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Challenges Grow for Peruvian President

Peru's freely elected President Alejandro Toledo is ending his first year in office very differently than he started out. After being perceived by many impoverished Peruvians as a possible savior, Mr. Toledo recently had to change much of his cabinet following violent protests over privatization plans. Challenges for his second year in power seem greater than when he started out.

President Toledo was acclaimed at his inauguration in July last year when he promised to work for the country's poor. Peru's first president of Andean Indian descent took power after 10 years of authoritarian rule and more than a decade without any real economic progress. He promised to lift impoverished masses from a cycle of underdevelopment.

Sounds from Peru have since taken a different tone. Demonstrators took to the streets of the city of Arequipa last month to protest against privatization plans of state electricity companies. Mr. Toledo's domestic approval rating sank to below 20 percent.

Last week, he fired his two main market-friendly cabinet ministers, replacing them with political veterans. Several other ministers were also let go. The new cabinet team said it was putting on hold further privatization plans.

Mr. Toledo called the cabinet overhaul "the first step" in a new phase of democracy to mark his second year in power.

Peruvian analyst John Crabtree is skeptical. "It's not clear what it's a first step towards," he said. "I think it's a first step towards broadening the base of the cabinet and I think in that sense it's a move to be welcome but at the same time it doesn't resolve some of the internal and basic contradictions which face the government. On the one hand it needs to attract support internationally; on the other hand it needs to build support domestically. So I don't think it will really resolve the basic sort of schizophrenia which the government suffered during its first year."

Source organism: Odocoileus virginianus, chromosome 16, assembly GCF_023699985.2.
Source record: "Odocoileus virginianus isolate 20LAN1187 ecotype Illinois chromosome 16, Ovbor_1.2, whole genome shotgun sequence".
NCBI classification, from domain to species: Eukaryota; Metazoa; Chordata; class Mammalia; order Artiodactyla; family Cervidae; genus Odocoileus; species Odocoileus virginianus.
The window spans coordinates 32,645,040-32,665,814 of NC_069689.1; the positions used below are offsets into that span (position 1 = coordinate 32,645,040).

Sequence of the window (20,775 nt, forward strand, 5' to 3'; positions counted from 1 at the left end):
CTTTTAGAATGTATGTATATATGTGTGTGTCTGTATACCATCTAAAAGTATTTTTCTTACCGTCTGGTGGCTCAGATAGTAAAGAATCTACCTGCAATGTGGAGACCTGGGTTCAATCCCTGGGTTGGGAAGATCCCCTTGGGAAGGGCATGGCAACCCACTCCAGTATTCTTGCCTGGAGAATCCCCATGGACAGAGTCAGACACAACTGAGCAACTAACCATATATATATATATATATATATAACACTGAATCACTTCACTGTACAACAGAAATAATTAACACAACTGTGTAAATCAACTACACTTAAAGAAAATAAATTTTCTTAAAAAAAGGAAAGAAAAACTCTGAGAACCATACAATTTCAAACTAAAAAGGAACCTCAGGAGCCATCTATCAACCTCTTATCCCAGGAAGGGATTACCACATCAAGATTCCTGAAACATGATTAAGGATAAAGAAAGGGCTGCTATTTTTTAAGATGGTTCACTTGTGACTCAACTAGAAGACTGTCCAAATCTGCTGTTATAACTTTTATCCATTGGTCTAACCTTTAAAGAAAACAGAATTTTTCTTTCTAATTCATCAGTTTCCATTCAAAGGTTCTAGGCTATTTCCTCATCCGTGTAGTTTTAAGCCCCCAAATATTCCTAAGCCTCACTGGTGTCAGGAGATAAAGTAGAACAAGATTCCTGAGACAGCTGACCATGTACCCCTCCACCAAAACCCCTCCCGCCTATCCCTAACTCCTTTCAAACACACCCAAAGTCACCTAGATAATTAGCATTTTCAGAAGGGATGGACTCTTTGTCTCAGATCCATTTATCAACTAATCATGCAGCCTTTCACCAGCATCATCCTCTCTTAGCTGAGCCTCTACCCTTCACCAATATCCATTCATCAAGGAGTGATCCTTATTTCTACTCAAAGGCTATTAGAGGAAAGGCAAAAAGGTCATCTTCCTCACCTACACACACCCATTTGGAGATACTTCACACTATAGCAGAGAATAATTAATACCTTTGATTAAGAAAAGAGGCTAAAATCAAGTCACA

Another analyst Gerardo Le Chevallier from the National Democratic Institute for International Affairs says he will be watching closely when Peru's political class and civil society comes together next week to sign a so-called national accord.

The document known as the "Acuerdo Nacional" is a broad blueprint for Peru's future democratic and economic reform.

"I think the signature of the "Acuerdo Nacional" the national agreement this next Monday is a very positive sign. Let's hope that this can bring a political truce among the political actors and that this can contribute with long term planning,", said Mr. Le Chevallier. "It is key for democracy in the continent and generally in the world to produce some results and I hope for the sake of the Peruvians that Mr. Toledo with the support of the opposition can achieve some of these results."

One constitutional change some Peruvian activists would like to see is a return to a bicameral parliament. Meanwhile, residents in the country's second largest city of Arequipa who fought running street battles with police last month don't want to pay more for electricity. On another economic front, a poll released this week says job prospects are worse than last year when Mr. Toledo took office.

A recent editorial in a Lima newspaper says Peruvians don't perceive leadership on Mr. Toledo's part. The editorial says that behind the promises, there may no genuine will to go anywhere, but to keep things as they are.